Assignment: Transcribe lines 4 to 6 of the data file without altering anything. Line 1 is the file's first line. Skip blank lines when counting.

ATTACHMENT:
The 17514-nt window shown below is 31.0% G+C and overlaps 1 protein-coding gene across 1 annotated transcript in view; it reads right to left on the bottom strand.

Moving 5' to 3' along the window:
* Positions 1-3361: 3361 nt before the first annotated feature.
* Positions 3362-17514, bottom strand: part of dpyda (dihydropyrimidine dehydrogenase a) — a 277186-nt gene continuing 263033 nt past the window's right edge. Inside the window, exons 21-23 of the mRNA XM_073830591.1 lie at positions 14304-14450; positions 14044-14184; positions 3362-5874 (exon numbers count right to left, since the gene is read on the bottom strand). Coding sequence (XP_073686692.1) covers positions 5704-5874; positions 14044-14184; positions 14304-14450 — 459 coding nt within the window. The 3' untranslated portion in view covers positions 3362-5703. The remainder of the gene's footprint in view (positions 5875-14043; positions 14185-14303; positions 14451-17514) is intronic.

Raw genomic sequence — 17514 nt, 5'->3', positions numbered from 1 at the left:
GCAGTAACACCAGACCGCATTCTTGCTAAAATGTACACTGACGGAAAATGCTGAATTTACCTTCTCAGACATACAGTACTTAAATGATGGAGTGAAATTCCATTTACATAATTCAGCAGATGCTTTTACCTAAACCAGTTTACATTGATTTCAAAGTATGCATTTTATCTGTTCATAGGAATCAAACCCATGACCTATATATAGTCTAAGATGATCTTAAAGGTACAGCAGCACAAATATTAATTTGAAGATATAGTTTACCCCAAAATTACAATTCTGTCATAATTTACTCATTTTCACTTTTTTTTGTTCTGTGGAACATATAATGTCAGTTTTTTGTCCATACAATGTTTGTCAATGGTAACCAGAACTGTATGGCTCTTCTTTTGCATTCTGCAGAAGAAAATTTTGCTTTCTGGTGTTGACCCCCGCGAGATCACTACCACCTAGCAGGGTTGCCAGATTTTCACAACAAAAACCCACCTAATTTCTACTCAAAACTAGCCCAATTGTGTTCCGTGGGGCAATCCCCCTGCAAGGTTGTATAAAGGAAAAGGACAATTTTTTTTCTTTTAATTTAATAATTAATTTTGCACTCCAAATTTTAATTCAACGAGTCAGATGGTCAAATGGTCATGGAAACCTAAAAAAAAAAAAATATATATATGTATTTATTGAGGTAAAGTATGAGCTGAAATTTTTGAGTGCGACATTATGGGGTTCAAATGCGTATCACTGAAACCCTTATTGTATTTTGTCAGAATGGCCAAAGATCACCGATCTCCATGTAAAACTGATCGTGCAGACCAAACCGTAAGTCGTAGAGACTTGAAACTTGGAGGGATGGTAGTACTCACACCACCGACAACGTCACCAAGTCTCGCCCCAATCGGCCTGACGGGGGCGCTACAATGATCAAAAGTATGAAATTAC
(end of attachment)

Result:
* Positions 3362-17514, bottom strand: part of dpyda (dihydropyrimidine dehydrogenase a) — a 277186-nt gene continuing 263033 nt past the window's right edge. Inside the window, exons 21-23 of the mRNA XM_073830591.1 lie at positions 14304-14450; positions 14044-14184; positions 3362-5874 (exon numbers count right to left, since the gene is read on the bottom strand). Coding sequence (XP_073686692.1) covers positions 5704-5874; positions 14044-14184; positions 14304-14450 — 459 coding nt within the window. The 3' untranslated portion in view covers positions 3362-5703. The remainder of the gene's footprint in view (positions 5875-14043; positions 14185-14303; positions 14451-17514) is intronic.

Raw genomic sequence — 17514 nt, 5'->3', positions numbered from 1 at the left:
GCAGTAACACCAGACCGCATTCTTGCTAAAATGTACACTGACGGAAAATGCTGAATTTACCTTCTCAGACATACAGTACTTAAATGATGGAGTGAAATTCCATTTACATAATTCAGCAGATGCTTTTACCTAAACCAGTTTACATTGATTTCAAAGTATGCATTTTATCTGTTCATAGGAATCAAACCCATGACCTATATATAGTCTAAGATGATCTTAAAGGTACAGCAGCACAAATATTAATTTGAAGATATAGTTTACCCCAAAATTACAATTCTGTCATAATTTACTCATTTTCACTTTTTTTTGTTCTGTGGAACATATAATGTCAGTTTTTTGTCCATACAATGTTTGTCAATGGTAACCAGAACTGTATGGCTCTTCTTTTGCATTCTGCAGAAGAAAATTTTGCTTTCTGGTGTTGACCCCCGCGAGATCACTACCACCTAGCAGGGTTGCCAGATTTTCACAACAAAAACCCACCTAATTTCTACTCAAAACTAGCCCAATTGTGTTCCGTGGGGCAATCCCCCTGCAAGGTTGTATAAAGGAAAAGGACAATTTTTTTTCTTTTAATTTAATAATTAATTTTGCACTCCAAATTTTAATTCAACGAGTCAGATGGTCAAATGGTCATGGAAACCTAAAAAAAAAAAAATATATATATGTATTTATTGAGGTAAAGTATGAGCTGAAATTTTTGAGTGCGACATTATGGGGTTCAAATGCGTATCACTGAAACCCTTATTGTATTTTGTCAGAATGGCCAAAGATCACCGATCTCCATGTAAAACTGATCGTGCAGACCAAACCGTAAGTCGTAGAGACTTGAAACTTGGAGGGATGGTAGTACTCACACCACCGACAACGTCACCAAGTCTCGCCCCAATCGGCCTGACGGGGGCGCTACAATGATCAAAAGTATGAAATTAC